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Buster Keatons, Our Hospitality (1923) is one of the few films o the silent era that still has a prominent place in the history of cinema. The repeating motifs , the misc-en -scene and the cinematography are three aspects that just set this movie

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Name - Suyash Reddy Yellasiri

UMID-9866121

GSI - Peter Alilunas

Class - SAC-236

The Canfield Mansion

Buster Keaton’s, Our Hospitality (1923) is one of the few films o the silent era that still has a prominent place in the history of cinema. The repeating motifs , the misc-en -scene and the cinematography are three aspects that just set this movie apart from any other film of the silent era. In fact, these very aspects are what prompted ace Indian film director, S . S. Rajamouli to make an adaptation of the movie in Telugu (an Indian Language) almost 100 years later.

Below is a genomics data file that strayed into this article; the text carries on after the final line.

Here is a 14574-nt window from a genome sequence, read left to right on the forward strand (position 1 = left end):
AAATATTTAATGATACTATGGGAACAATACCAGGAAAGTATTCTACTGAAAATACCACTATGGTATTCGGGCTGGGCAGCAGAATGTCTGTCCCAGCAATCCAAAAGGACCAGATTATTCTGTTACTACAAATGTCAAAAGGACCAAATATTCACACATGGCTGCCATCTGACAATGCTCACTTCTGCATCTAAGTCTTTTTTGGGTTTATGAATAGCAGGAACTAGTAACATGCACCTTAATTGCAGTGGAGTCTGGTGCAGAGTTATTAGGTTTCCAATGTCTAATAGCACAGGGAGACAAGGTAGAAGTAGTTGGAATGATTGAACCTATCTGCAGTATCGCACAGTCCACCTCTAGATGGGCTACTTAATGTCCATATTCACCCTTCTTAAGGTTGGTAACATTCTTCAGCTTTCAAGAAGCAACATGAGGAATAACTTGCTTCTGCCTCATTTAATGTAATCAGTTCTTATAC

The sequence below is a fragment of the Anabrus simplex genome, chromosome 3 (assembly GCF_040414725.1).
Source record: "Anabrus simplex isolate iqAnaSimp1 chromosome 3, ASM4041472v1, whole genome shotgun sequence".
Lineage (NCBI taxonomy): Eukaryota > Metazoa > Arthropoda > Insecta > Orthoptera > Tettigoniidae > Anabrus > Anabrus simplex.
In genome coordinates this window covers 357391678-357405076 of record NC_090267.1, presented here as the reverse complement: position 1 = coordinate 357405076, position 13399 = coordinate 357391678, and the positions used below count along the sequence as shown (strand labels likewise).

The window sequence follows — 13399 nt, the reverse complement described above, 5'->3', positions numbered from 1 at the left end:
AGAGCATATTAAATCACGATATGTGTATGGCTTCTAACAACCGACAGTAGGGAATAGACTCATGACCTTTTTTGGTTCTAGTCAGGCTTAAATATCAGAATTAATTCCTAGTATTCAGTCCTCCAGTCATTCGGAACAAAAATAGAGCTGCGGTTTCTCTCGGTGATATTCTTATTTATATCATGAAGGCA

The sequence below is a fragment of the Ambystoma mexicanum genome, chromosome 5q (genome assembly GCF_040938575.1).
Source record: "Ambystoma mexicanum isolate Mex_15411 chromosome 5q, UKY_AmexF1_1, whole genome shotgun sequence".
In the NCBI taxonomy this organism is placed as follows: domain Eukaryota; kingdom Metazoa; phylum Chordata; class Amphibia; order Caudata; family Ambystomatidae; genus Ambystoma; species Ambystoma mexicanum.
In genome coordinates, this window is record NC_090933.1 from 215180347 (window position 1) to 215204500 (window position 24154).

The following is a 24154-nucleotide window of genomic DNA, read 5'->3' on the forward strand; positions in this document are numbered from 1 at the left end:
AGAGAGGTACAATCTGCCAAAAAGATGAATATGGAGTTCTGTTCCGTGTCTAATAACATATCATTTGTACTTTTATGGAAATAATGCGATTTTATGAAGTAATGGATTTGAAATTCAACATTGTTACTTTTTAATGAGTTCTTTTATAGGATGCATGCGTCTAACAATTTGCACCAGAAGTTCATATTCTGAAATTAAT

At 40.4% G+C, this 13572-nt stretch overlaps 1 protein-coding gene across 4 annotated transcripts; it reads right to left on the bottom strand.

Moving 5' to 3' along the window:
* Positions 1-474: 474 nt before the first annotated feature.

Misc-en-scene in this film needs a special mention and sets and setting perhaps are the most important parts of the misc-en-scene . The scene that starts with Willie coming into the Canfield’s mansion and ends with him slyly walking up the stairs to stay there for the night is the scene of interest. The Canfield mansion set was brilliantly designed . The enormity of the house can be seen during the scene when Willie first tries to get out of the house and the Canfield brothers chase him across the porch while firing shots. The grandeur of the house is shown in the form of a huge gun rack, chairs with great detail, curtains (probably made of velvet) and the huge dining table. The house is also very big with high ceilings and elaborate furniture that tells the audience that the Canfield’s are a typically rich plantation family and the black slave just adds to this fact. The set was made in such a way that most of the scenes were dependent on natural light. This fact is upheld by the fact that most of the scenes we are interested in are shot near French doors and windows. The enormity of the house also serves the purpose of belittling Willie and also gives the audience about the gravity of the events that are going to unfold. This sense of belittling is seen even with the case of the physical structure of the  Canfield’s who are much bigger than Willie . In the scene after dinner, the placement of chairs just before entering into a room and right next to the door are very important to the story because it reminds the audience that we are watching something set in the 19th century and not in the 20th century because there was a drastic change in the placement of furniture and the detail of the furniture between the two centuries. The presence of the black slave , the grandeur of the house and the general placement of furniture supports the costumes of the actors in the film  in conveying to the audience that the plot takes place in the 19th century. This placement of chairs also serves as a prop for the lead actor to infuse comedy into the scene. The contrast between the relatively grey walls and floor of the house and the very dark color of the furniture provides the audience with a feel-good vibe even though the movie is centered upon murder and an underlying feud. This contrast again highlights the costumes of the two Canfield brothers who are dressed in a similar contrast with one of them wearing a grey suit and the other a black one. The other way to look at this feature of the set could have been to show how Willie comes to town with the hope of something good happening to his life and things just keep turning towards the dark reality of him even being killed. The presence of a gutted bird in the background and a huge rifle rack conveys to the audience that the Canfield’s were very able hunters and knew how to use their guns very well.

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